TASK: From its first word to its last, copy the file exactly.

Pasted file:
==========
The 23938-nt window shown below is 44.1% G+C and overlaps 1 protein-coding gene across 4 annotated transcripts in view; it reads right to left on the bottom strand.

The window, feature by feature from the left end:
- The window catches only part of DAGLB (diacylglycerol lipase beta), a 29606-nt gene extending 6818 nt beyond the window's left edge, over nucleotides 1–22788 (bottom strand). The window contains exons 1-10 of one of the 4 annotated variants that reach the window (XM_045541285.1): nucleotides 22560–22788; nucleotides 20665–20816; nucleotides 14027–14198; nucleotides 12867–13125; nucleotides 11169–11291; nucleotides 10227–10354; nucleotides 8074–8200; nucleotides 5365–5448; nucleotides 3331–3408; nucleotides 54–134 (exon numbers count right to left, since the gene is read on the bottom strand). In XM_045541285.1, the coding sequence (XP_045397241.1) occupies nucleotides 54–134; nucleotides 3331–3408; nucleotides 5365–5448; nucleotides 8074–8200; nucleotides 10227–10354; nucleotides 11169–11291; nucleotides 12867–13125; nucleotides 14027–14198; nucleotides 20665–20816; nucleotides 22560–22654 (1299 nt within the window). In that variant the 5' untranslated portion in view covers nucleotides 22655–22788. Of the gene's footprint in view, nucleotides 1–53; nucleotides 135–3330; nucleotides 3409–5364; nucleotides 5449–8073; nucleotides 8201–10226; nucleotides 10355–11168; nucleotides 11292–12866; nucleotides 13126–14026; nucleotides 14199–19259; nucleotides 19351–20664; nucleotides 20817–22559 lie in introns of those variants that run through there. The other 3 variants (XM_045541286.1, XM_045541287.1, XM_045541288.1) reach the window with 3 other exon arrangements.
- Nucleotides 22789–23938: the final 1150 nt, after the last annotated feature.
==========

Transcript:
The 23938-nt window shown below is 44.1% G+C and overlaps 1 protein-coding gene across 4 annotated transcripts in view; it reads right to left on the bottom strand.

The window, feature by feature from the left end:
- The window catches only part of DAGLB (diacylglycerol lipase beta), a 29606-nt gene extending 6818 nt beyond the window's left edge, over nucleotides 1–22788 (bottom strand). The window contains exons 1-10 of one of the 4 annotated variants that reach the window (XM_045541285.1): nucleotides 22560–22788; nucleotides 20665–20816; nucleotides 14027–14198; nucleotides 12867–13125; nucleotides 11169–11291; nucleotides 10227–10354; nucleotides 8074–8200; nucleotides 5365–5448; nucleotides 3331–3408; nucleotides 54–134 (exon numbers count right to left, since the gene is read on the bottom strand). In XM_045541285.1, the coding sequence (XP_045397241.1) occupies nucleotides 54–134; nucleotides 3331–3408; nucleotides 5365–5448; nucleotides 8074–8200; nucleotides 10227–10354; nucleotides 11169–11291; nucleotides 12867–13125; nucleotides 14027–14198; nucleotides 20665–20816; nucleotides 22560–22654 (1299 nt within the window). In that variant the 5' untranslated portion in view covers nucleotides 22655–22788. Of the gene's footprint in view, nucleotides 1–53; nucleotides 135–3330; nucleotides 3409–5364; nucleotides 5449–8073; nucleotides 8201–10226; nucleotides 10355–11168; nucleotides 11292–12866; nucleotides 13126–14026; nucleotides 14199–19259; nucleotides 19351–20664; nucleotides 20817–22559 lie in introns of those variants that run through there. The other 3 variants (XM_045541286.1, XM_045541287.1, XM_045541288.1) reach the window with 3 other exon arrangements.
- Nucleotides 22789–23938: the final 1150 nt, after the last annotated feature.